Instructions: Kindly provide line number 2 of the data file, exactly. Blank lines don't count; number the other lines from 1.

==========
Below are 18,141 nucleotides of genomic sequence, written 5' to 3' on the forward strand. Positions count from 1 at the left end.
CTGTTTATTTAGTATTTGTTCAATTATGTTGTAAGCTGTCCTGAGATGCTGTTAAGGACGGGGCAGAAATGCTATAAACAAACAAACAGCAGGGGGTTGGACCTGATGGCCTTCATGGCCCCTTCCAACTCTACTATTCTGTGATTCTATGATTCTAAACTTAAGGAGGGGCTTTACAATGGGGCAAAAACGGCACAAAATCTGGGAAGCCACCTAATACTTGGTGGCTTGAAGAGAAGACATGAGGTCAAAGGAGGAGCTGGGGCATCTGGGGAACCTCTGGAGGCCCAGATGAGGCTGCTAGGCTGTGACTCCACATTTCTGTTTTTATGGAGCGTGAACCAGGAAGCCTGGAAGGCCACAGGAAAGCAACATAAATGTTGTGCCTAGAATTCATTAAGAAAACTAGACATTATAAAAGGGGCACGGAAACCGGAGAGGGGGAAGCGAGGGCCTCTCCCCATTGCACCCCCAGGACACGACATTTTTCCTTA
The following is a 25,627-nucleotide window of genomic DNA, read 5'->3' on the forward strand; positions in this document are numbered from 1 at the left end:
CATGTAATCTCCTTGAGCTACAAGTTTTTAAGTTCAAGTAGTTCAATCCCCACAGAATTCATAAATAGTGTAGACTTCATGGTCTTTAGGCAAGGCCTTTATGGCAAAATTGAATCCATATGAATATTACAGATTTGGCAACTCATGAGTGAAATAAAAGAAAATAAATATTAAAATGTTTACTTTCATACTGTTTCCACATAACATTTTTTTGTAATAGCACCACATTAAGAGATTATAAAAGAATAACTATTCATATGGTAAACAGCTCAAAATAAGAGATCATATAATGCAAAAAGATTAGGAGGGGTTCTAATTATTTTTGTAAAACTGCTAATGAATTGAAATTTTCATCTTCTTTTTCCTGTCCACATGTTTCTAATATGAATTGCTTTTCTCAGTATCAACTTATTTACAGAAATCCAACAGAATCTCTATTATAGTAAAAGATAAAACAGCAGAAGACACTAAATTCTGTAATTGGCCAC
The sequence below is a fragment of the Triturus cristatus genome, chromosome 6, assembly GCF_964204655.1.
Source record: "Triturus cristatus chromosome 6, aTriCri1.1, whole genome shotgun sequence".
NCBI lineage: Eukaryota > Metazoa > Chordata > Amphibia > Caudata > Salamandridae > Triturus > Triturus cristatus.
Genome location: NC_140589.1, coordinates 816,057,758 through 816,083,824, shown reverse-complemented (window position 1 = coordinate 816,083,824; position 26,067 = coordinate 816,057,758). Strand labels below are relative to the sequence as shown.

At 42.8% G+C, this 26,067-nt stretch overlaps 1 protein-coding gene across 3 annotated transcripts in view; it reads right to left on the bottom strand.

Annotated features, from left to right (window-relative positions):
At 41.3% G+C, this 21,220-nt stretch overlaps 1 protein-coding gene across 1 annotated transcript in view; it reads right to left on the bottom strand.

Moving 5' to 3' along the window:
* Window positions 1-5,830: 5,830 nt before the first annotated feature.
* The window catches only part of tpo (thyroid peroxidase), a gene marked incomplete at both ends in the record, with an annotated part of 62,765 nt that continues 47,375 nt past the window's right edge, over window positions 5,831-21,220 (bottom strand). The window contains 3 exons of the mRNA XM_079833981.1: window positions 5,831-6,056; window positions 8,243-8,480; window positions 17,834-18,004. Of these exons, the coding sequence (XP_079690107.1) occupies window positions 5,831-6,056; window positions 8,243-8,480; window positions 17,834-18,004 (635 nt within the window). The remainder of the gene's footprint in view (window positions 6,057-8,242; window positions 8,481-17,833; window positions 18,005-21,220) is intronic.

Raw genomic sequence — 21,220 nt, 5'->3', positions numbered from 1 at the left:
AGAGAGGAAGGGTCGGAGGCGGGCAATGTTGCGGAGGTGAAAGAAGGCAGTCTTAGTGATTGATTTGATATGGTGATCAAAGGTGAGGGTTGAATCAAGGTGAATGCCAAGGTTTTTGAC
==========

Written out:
CTGTTTATTTAGTATTTGTTCAATTATGTTGTAAGCTGTCCTGAGATGCTGTTAAGGACGGGGCAGAAATGCTATAAACAAACAAACAGCAGGGGGTTGGACCTGATGGCCTTCATGGCCCCTTCCAACTCTACTATTCTGTGATTCTATGATTCTAAACTTAAGGAGGGGCTTTACAATGGGGCAAAAACGGCACAAAATCTGGGAAGCCACCTAATACTTGGTGGCTTGAAGAGAAGACATGAGGTCAAAGGAGGAGCTGGGGCATCTGGGGAACCTCTGGAGGCCCAGATGAGGCTGCTAGGCTGTGACTCCACATTTCTGTTTTTATGGAGCGTGAACCAGGAAGCCTGGAAGGCCACAGGAAAGCAACATAAATGTTGTGCCTAGAATTCATTAAGAAAACTAGACATTATAAAAGGGGCACGGAAACCGGAGAGGGGGAAGCGAGGGCCTCTCCCCATTGCACCCCCAGGACACGACATTTTTCCTTA